Send this to the New York Times
If you would like to read a perfect example of a monochromic simplification of the complex Egyptian political scene, take a look at David Kirkpatrick’s piece in the New York Times: Egyptian Liberals Embrace the Military, Brooking No Dissent.
His opening paragraph begins with, “In the square where liberals and Islamists once chanted together for democracy, demonstrators now carry posters hailing as a national hero the general who ousted the country’s first elected president, Mohamed Morsi, of the Muslim Brotherhood.”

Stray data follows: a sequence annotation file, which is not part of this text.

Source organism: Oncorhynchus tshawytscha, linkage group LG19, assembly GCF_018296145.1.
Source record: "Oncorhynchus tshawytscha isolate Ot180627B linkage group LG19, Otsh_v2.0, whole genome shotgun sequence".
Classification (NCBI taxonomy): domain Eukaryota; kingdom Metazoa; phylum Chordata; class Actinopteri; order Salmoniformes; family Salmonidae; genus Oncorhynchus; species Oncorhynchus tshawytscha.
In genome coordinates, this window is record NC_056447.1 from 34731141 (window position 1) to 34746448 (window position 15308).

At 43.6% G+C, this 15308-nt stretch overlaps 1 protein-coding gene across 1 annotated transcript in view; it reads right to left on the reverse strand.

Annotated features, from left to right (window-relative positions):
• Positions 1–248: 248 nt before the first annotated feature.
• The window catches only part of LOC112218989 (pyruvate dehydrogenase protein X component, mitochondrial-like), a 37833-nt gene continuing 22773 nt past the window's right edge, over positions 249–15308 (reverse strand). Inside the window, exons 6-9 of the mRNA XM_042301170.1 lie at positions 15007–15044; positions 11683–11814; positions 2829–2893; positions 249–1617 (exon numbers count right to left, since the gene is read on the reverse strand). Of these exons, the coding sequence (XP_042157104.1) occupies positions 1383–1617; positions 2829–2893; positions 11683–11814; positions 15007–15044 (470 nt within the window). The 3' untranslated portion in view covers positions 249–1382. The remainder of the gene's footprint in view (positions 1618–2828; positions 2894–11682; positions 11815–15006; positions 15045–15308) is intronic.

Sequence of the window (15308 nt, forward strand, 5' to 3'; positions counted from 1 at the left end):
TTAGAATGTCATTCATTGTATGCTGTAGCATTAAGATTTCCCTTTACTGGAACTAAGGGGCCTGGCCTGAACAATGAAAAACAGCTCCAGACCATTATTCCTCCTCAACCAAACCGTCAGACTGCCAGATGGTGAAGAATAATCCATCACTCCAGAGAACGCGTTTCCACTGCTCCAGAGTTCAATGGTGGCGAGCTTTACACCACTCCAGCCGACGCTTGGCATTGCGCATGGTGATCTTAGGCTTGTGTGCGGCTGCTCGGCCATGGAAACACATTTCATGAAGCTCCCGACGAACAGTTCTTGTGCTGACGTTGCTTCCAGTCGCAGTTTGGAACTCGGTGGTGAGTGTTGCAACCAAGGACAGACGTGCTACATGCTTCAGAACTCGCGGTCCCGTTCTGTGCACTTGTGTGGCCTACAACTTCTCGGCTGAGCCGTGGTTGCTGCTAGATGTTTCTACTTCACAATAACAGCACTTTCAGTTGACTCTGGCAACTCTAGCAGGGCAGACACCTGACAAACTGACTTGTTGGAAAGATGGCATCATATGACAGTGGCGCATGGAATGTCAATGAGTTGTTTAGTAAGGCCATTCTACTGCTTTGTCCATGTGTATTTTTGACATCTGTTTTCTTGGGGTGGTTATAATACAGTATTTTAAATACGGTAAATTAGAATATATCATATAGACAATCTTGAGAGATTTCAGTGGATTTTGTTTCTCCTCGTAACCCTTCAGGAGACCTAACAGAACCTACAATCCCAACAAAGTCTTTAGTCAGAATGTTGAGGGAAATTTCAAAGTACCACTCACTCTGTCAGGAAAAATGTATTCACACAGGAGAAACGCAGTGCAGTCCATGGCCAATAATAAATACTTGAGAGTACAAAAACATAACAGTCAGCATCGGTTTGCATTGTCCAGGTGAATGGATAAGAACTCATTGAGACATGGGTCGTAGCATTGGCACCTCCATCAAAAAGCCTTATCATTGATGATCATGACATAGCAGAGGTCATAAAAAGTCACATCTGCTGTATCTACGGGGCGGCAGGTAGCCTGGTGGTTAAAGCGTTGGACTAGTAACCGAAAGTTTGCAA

Like many western analysts, Kirkpatrick has redefined the various shades of non-Islamism in Egypt as liberalism. It has become a lazy way to lump together anyone with the slightest unease about the Muslim Brotherhood’s failed policy within one broad, simple definition. In a rather absurd way it labels in one big condescending swoop both ex-regime supporters and army supporters as “liberals.”
He continued by saying, “Liberal…
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